3-D Bioprinter Produces Human Skin

Scientists in Madrid have created a prototype for a 3D bioprinter that can create fully functional human skin. This method allows skin to be generated in a standardized, automated way, and the process is less expensive than manual production, and the skin produced is suitable for transplanting to patients or for use in research or the testing of cosmetic, chemical, and pharmaceutical products.

The team of researchers from the Universidad Carlos III de Madrid (UC3M), CIEMAT (Center for Energy, Environmental and Technological Research), Hospital General Universitario Gregorio Marañón, in collaboration with the firm BioDan Group has demonstrated, for the first time using the new 3-D printing technology, it is possible to produce proper human skin. This new human skin is one of the first living human organs created using bioprinting to be introduced to the marketplace. It replicates the natural structure of the skin, with a first external layer, the epidermis with its stratum corneum, which acts as protection against the external environment, together with another thicker, deeper layer, the dermis. This last layer consists of fibroblasts that produce collagen, the protein that gives elasticity and mechanical strength to the skin. Take a look at how it comes together in the video below.

Bio-inks are key to 3-D bioprinting, according to the researchers. The cartridges are similar to standard printer inks, however they contain protein, cells, and other biological components. "Knowing how to mix the biological components, in what conditions to work with them so that the cells don't deteriorate, and how to correctly deposit the product is critical to the system," says Juan Francisco del Cañizo, of the Hospital General Universitario Gregorio Marañón and Universidad Complutense de Madrid researcher. The act of depositing these bioinks, which are patented by CIEMAT and licensed by the BioDan Group, is controlled by a computer, which deposits them on a print bed in an orderly manner to then produce the skin. The printing process can be carried out in two ways depending on how it will be used. To produce allogeneic skin for industrial processes, they use a stock of cells on a large scale; and to create autologous skin for therapeutic use, it relies on the patient's own cells for individual treatments. Either way the bioinks only use human cells and components to produce skin that is bioactive and can generate its own human collagen.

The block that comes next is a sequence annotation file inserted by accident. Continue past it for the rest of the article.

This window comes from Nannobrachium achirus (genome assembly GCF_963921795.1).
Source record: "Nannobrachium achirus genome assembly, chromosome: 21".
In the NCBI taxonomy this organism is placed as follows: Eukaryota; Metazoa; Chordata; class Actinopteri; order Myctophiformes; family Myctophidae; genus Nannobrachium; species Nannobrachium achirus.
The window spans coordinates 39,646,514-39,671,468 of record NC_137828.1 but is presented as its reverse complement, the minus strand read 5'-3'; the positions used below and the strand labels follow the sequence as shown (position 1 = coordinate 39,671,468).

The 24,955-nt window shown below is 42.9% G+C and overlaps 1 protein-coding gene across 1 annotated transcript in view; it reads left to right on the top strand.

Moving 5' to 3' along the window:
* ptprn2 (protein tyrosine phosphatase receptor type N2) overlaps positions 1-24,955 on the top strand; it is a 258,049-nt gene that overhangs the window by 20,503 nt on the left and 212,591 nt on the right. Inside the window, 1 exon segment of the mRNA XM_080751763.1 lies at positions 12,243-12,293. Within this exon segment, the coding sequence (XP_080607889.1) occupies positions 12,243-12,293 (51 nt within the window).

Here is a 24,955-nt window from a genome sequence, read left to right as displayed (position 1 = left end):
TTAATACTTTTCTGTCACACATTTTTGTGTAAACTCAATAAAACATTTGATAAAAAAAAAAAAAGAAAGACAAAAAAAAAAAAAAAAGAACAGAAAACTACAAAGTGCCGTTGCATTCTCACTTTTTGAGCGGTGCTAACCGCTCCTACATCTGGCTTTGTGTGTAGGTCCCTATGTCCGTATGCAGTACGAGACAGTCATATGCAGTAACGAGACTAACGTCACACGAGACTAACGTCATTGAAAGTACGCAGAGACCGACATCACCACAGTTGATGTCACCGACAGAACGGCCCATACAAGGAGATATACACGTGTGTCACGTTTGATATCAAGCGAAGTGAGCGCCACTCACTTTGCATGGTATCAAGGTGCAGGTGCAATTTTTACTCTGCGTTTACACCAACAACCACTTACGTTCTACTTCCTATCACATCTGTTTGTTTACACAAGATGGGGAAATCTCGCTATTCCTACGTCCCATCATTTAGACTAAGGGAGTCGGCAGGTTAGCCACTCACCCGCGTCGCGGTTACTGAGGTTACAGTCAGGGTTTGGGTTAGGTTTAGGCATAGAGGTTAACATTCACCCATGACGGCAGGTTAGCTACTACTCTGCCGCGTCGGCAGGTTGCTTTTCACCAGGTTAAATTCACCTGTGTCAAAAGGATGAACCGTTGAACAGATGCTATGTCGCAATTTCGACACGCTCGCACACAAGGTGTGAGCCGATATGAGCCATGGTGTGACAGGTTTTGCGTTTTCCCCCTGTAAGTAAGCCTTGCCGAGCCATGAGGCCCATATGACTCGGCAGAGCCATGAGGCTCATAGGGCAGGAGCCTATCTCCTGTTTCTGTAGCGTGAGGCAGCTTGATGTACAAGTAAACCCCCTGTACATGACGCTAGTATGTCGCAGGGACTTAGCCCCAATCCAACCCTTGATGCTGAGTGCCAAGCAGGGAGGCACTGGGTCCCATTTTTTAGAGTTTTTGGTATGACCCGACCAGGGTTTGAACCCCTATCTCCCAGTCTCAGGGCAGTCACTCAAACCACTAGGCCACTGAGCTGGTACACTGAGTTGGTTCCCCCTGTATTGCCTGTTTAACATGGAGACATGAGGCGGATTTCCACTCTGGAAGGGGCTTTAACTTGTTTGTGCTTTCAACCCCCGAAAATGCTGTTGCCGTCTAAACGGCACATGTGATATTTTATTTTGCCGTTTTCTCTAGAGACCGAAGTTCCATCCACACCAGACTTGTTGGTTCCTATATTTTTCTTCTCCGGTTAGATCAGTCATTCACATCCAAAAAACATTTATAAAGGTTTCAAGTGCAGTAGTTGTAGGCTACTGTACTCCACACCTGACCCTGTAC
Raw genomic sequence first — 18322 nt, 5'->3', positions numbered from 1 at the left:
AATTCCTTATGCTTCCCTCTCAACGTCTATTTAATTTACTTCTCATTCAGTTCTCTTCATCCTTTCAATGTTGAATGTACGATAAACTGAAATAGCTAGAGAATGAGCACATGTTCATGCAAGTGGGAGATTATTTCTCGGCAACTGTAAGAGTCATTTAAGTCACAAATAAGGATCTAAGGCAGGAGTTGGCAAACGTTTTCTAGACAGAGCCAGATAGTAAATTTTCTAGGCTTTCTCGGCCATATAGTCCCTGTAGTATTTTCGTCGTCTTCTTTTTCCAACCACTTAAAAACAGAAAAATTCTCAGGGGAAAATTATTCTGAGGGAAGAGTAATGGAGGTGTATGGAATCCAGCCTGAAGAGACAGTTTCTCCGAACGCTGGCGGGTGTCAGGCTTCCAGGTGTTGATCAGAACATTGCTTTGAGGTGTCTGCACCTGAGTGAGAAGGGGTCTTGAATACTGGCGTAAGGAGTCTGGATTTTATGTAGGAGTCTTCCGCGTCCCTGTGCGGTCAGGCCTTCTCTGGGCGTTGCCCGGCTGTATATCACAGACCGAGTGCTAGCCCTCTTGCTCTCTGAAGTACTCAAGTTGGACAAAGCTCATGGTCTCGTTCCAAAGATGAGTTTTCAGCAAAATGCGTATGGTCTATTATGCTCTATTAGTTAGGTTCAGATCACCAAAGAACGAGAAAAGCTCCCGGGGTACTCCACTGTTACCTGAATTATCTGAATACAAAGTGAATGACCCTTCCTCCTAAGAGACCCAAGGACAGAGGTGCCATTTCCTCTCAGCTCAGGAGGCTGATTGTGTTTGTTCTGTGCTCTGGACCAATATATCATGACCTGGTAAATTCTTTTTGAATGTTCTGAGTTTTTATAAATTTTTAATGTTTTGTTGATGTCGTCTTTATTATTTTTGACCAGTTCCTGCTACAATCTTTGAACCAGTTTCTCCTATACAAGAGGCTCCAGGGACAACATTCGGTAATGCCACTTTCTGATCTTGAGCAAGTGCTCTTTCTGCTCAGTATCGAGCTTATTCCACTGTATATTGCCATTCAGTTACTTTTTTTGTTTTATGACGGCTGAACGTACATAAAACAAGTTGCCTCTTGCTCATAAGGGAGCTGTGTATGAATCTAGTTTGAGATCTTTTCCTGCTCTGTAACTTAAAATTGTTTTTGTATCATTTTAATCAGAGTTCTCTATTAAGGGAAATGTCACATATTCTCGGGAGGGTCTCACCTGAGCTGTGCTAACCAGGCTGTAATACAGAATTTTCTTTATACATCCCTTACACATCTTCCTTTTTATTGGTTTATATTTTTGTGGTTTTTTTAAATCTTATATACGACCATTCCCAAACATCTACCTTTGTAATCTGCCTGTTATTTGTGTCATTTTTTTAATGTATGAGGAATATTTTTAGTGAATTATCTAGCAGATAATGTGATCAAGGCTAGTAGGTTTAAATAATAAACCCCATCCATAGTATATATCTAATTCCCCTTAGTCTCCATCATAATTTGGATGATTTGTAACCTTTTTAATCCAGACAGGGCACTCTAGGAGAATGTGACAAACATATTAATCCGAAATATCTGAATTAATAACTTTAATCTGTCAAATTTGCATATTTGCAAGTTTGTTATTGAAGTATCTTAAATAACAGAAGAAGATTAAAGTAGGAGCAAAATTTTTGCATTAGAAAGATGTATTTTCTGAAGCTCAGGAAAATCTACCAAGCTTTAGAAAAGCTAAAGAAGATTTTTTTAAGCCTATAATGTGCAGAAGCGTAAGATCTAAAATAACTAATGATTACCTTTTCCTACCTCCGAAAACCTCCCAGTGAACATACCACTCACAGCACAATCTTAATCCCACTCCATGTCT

Currently, this method is under review by European regulatory agencies to guarantee that the skin that is produced is adequate for use in transplants on burn patients and those with other skin problems. Researchers are also investigating ways to print other human tissues.

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